[1] Robert L. Thomas, New American Standard Hebrew-Aramaic and Greek Dictionaries : Updated Edition (Anaheim: Foundation Publications, Inc., 1998), 853; Francis Brown, Samuel Rolles Driver and Charles Augustus Briggs, Enhanced Brown-Driver-Briggs Hebrew and English Lexicon, electronic ed. (Oak Harbor, WA: Logos Research Systems, 2000), 84; Victor P. Hamilton, “186 אֵת,” in Theological Wordbook of the Old Testament, ed. R. Laird Harris, Gleason L. Archer, Jr. and Bruce K. Waltke, electronic ed. (Chicago: Moody Press, 1999), 83.

[2] C. John Collins, Genesis 1-4: A Linguistic, Literary, and Theological Commentary (Phillipsburg, NJ: P&R Publishing Company, 2006) 197. Delitzsch and Keil state an identical claim, “So far as the grammar is concerned, the expression might be rendered as in apposition to שּאי, ‘a man, the Lord’ (Luther), but the sense would not allow it.” Franz Delitzsch and C. F. Keil, Biblical Commentary on the Old Testament: Vol. 1 Pentateuch, trans. James Martin (Grand Rapids, MI: WM. B. Eerdmans Publishing Company, 1951), 108.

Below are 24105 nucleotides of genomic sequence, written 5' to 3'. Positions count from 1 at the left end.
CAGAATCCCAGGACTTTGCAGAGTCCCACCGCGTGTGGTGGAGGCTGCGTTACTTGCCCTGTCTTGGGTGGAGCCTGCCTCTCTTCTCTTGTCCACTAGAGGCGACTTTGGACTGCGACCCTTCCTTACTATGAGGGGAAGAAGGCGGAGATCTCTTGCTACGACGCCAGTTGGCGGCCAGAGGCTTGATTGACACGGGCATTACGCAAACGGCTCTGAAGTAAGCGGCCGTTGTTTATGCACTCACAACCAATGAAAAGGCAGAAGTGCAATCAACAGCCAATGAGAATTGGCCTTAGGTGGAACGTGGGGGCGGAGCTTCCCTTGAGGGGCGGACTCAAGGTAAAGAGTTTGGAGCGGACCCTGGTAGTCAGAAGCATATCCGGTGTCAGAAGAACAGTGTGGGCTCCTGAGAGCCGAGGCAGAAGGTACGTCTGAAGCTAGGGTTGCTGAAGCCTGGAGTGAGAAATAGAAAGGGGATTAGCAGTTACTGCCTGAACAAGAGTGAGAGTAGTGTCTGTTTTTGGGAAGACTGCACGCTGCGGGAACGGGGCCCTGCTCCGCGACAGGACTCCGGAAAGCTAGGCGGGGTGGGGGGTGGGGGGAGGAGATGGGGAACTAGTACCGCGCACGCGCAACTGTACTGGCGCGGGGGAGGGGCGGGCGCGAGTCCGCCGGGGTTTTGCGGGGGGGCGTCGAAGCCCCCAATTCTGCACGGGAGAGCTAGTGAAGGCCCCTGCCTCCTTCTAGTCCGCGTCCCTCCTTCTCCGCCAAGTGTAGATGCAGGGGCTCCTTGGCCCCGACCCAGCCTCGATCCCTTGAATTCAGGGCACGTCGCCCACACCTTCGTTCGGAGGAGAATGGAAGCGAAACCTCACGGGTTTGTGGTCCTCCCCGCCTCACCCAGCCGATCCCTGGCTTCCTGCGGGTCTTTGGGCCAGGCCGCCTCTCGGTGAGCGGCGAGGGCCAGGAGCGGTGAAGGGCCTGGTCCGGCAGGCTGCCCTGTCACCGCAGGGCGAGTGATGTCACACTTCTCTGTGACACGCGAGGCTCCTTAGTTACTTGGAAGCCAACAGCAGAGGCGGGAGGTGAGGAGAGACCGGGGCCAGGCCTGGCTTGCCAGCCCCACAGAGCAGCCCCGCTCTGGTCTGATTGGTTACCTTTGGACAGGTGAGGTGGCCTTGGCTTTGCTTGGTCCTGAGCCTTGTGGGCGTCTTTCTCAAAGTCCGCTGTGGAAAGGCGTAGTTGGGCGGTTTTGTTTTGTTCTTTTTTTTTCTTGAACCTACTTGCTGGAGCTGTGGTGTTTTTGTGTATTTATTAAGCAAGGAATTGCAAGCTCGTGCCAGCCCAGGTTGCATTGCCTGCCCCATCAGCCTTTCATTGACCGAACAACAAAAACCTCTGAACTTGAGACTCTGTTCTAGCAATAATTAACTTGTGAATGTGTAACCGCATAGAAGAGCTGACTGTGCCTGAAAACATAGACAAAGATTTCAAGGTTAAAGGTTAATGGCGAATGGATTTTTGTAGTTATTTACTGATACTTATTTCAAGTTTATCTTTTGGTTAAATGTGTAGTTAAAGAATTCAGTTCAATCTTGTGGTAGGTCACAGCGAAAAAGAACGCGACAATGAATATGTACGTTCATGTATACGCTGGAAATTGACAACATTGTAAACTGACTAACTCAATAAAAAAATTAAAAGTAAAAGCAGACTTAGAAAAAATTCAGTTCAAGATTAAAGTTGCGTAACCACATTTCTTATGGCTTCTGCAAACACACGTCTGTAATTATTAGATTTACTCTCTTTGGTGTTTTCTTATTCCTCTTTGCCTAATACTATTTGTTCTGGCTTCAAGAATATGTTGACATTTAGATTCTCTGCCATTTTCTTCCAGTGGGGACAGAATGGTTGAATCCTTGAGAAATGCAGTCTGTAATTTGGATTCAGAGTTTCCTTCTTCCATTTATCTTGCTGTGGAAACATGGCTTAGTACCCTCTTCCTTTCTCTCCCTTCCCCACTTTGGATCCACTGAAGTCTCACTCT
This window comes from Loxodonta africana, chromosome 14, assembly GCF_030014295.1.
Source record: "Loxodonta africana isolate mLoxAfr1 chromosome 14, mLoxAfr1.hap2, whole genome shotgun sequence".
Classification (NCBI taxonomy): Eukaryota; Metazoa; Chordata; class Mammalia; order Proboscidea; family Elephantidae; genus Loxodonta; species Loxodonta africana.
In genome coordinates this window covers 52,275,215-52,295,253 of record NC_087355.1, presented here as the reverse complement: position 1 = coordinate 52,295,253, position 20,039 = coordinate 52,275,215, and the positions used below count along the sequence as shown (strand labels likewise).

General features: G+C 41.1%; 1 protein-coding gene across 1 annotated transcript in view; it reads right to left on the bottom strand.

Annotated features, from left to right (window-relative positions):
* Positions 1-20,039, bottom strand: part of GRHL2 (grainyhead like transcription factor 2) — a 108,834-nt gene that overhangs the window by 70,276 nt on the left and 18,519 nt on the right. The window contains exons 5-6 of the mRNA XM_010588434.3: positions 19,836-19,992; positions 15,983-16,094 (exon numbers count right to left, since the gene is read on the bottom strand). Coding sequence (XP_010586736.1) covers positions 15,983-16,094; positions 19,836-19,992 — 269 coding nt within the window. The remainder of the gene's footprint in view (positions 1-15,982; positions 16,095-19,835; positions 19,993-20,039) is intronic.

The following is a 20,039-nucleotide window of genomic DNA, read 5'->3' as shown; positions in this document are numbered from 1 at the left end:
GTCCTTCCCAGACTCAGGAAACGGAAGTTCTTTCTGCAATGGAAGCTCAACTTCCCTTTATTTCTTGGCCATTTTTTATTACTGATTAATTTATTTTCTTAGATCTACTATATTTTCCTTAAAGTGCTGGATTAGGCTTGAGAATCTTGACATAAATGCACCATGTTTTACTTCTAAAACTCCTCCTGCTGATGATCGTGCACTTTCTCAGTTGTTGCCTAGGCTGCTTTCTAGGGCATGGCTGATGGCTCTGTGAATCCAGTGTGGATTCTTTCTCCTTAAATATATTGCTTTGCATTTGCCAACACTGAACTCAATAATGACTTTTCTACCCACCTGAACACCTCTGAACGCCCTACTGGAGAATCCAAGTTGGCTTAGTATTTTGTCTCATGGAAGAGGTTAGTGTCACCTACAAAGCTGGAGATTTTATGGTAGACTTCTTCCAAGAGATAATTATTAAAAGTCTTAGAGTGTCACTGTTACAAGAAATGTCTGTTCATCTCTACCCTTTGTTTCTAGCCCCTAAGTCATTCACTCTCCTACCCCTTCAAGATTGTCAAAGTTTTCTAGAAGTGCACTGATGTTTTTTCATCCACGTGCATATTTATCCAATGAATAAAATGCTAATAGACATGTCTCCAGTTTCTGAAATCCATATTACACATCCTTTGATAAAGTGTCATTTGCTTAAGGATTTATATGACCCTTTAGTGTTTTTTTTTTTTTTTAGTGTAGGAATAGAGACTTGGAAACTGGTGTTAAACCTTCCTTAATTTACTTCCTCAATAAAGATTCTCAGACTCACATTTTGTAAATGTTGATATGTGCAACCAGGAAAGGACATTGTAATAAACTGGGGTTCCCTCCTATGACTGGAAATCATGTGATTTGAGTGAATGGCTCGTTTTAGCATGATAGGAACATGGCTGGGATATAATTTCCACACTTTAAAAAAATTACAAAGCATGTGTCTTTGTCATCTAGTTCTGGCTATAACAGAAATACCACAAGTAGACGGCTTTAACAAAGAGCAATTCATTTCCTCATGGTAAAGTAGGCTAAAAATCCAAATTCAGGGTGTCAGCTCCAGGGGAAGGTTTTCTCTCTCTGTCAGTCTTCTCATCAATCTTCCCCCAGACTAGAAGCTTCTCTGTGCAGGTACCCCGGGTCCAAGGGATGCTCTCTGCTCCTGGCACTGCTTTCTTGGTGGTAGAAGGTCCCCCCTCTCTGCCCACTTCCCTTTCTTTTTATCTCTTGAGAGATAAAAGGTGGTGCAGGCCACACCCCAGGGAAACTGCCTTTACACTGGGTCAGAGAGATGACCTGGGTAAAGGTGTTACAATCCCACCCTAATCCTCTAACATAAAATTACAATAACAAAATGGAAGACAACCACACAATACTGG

[3] Wenham, Genesis 1-15, 102. Roop does not allude to contextual support, but claims a similar idea of the child as a ‘blessing’ or ‘gift’ of God: “The speech could be understood as Eve saying that she obtained this baby boy by God’s gift of fertility.” Eugene F. Roop, Genesis (Scottdale, PA: Herald Pr, 1987), 50.

[4] Wenham, Genesis 1-115, 101-102. Stigers asserts a similar interpretation: “The preposition ʾeth here expresses her community in creativity.” Harold G. Stigers, A Commentary On Genesis (Grand Rapids: Zondervan, 1976), 86.

[5] Hamilton, Genesis: Chapters 1-17, 221.

[6] Wenham, Genesis 1-15, 102; e.g., P. A. H. de Boer, NedTT, 31 [1942] 197-212. Chaldaism and the corresponding word ʾâth gesture this conclusion.

[7] Mathews, Genesis 1-11, 265. My emphasis added.

[8] Ibid., 265